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I have a general question about Rs232 Software Flowcontrol (aka XOn/XOff)

The .Net implementation (and the nativ win32 api) bothe define a property called WriteTimeout / ReadTimeout, which is a time in ms after which a communication is considered to be overdue.

No my problem is this: If I send, lets say a 5 Byte string to the device I don't see any WriteTimeout, as expected. How is this implemented? Everything I find about Software flow control is that XOFF is to be set, when the recieve buffer is full; XOn when it is ready to recieve again.

But from the behavior I see, I would suspect, hat the device sends XON, after it has processed the 5-Byte information that I send, thus creating the information for windows to generate the corresponding events.

So when to send XON on a two-wire only RS232 implementation? Only if the buffer was full and to restart recieving; Or to signal, that we are "still ready" to receive after every chunk we processed?

How to implement?

Cheers & thx in advance!

Corelgott

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What are you implementing exactly? Are you writing software or designing hardware? –  David Schwartz Apr 4 '12 at 8:57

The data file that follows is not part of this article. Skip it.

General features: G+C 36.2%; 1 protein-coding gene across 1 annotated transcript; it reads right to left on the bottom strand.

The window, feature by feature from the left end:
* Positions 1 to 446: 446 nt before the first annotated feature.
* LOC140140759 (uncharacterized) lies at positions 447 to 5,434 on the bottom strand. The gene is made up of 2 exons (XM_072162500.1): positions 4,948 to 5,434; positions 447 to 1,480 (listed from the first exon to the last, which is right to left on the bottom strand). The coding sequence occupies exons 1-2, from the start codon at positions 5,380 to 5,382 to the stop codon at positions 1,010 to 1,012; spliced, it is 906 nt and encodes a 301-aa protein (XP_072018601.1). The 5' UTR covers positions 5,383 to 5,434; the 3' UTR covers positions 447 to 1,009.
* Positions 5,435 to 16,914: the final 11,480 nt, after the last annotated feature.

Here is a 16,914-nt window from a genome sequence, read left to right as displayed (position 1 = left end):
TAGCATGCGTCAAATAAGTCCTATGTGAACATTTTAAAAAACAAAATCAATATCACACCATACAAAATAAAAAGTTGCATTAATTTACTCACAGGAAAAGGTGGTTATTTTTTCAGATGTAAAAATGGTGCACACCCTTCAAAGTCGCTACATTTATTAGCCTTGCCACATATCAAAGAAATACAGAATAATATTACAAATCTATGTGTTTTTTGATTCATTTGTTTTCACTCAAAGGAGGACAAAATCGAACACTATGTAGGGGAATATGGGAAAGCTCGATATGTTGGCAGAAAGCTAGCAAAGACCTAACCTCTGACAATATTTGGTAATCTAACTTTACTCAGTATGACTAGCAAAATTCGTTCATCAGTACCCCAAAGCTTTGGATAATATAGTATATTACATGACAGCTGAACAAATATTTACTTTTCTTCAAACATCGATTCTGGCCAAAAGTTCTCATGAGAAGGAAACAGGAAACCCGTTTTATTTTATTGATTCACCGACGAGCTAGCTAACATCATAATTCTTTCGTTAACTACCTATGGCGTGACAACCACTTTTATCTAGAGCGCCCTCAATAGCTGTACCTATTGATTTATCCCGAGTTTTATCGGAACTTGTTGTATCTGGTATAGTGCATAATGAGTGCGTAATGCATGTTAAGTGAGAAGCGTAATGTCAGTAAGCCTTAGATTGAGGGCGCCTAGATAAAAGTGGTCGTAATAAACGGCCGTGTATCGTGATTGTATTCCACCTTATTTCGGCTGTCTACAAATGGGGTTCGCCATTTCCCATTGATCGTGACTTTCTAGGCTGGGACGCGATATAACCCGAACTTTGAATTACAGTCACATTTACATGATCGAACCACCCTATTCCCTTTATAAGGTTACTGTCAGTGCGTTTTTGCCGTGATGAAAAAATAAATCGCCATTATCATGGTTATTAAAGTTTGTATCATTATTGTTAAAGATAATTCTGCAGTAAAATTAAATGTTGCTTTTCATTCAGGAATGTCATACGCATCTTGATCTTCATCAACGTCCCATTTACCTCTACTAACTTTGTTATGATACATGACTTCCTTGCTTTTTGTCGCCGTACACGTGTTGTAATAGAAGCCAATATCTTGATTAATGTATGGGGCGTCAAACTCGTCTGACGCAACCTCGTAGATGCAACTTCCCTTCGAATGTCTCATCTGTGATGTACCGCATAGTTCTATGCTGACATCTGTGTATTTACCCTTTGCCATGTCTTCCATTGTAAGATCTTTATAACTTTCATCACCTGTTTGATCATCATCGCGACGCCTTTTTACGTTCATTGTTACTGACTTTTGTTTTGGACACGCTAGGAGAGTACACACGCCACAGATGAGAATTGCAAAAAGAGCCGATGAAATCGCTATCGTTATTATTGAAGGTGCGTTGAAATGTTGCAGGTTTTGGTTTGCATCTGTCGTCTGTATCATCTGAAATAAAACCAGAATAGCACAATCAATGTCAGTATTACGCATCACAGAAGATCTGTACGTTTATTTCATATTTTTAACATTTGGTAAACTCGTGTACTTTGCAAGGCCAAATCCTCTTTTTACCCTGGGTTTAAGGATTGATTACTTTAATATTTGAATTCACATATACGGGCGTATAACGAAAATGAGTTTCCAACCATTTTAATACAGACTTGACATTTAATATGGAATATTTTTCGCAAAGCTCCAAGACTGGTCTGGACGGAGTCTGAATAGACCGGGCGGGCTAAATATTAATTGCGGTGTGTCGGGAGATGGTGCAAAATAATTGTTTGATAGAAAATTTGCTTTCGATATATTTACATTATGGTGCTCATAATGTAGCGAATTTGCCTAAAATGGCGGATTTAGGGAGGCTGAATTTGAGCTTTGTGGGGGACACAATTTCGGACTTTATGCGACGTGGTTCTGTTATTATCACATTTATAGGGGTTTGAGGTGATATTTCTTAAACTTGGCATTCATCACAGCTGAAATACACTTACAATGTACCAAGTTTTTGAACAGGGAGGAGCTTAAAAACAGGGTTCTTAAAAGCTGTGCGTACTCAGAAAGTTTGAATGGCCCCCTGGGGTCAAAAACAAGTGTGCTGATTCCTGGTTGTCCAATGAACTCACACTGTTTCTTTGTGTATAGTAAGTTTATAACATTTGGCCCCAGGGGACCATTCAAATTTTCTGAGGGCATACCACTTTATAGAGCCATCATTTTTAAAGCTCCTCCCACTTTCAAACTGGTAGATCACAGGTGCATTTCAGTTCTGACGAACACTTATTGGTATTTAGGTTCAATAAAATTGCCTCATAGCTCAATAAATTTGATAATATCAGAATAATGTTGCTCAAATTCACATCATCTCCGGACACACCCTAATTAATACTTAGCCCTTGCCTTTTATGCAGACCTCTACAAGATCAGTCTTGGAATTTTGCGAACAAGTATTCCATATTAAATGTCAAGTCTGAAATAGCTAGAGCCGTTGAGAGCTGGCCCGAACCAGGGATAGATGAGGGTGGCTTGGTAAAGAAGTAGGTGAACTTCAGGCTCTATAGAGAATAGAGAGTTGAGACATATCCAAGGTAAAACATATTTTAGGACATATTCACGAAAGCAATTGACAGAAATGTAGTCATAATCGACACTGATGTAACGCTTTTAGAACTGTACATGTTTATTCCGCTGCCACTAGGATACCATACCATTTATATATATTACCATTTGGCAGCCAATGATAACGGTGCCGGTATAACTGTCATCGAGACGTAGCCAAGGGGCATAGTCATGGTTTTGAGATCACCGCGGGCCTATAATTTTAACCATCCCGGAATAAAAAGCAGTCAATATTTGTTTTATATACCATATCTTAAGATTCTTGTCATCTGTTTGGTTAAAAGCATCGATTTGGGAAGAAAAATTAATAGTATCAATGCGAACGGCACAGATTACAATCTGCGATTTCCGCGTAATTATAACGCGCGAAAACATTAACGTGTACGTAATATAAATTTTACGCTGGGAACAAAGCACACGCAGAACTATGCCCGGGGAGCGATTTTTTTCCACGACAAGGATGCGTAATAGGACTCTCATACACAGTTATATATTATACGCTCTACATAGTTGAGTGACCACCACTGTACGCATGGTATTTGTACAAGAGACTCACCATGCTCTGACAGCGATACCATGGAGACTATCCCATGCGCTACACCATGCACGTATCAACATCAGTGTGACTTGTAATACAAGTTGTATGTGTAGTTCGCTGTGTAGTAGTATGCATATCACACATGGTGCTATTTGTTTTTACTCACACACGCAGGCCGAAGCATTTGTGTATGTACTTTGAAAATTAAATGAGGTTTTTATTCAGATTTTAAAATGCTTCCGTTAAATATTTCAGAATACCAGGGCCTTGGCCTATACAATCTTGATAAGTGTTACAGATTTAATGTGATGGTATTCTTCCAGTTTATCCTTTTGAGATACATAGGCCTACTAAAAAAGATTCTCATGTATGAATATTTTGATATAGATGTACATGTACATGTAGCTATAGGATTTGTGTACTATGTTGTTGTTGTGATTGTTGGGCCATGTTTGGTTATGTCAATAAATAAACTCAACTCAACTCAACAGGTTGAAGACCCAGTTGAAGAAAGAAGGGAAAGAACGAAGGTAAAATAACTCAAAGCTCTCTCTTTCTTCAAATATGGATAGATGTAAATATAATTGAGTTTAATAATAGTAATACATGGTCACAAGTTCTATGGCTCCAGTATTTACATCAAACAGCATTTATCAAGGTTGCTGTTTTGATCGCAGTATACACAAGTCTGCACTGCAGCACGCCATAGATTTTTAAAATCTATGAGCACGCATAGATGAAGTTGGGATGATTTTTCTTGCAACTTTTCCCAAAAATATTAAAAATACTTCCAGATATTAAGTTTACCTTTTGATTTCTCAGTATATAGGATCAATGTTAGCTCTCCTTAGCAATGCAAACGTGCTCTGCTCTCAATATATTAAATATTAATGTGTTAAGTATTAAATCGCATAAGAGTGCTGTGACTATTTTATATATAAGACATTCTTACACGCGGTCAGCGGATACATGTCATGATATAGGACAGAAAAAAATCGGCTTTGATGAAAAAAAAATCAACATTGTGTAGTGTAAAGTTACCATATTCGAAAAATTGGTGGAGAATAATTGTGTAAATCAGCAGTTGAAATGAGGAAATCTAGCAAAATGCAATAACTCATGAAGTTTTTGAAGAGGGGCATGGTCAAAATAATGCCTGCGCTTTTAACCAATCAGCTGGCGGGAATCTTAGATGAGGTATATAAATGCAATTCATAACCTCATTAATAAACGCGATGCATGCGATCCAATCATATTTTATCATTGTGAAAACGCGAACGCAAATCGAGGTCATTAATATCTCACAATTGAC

1 Answer 1

Send an XON any time you are ready to receive data (your receive buffer is empty or nearly so). Send an XOFF any time you cannot accept more incoming data (your receive buffer is full or nearly so). The process is documented on the Wikipedia software flow control page.

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Thanks for pointing me to the wiki. "But: The other end receives the XOFF code, and suspends transmission. Once the first end is ready to accept data again, it sends XON, and the other end resumes transmission." In this context, XON should only be send if XOFF was send? OR: Send XON every time the controller has processed any data? Host sends "abcdef"; Client responds with XON; Host sends "ghijk"; Client responds with XON? –  Corelgott Apr 4 '12 at 9:12
    
You don't need to send an XON unless you previously throttled the other end. You might, however, want to send an XON periodically to protect against noise being interpreted as an XOFF and stalling communication. –  David Schwartz Apr 4 '12 at 9:38

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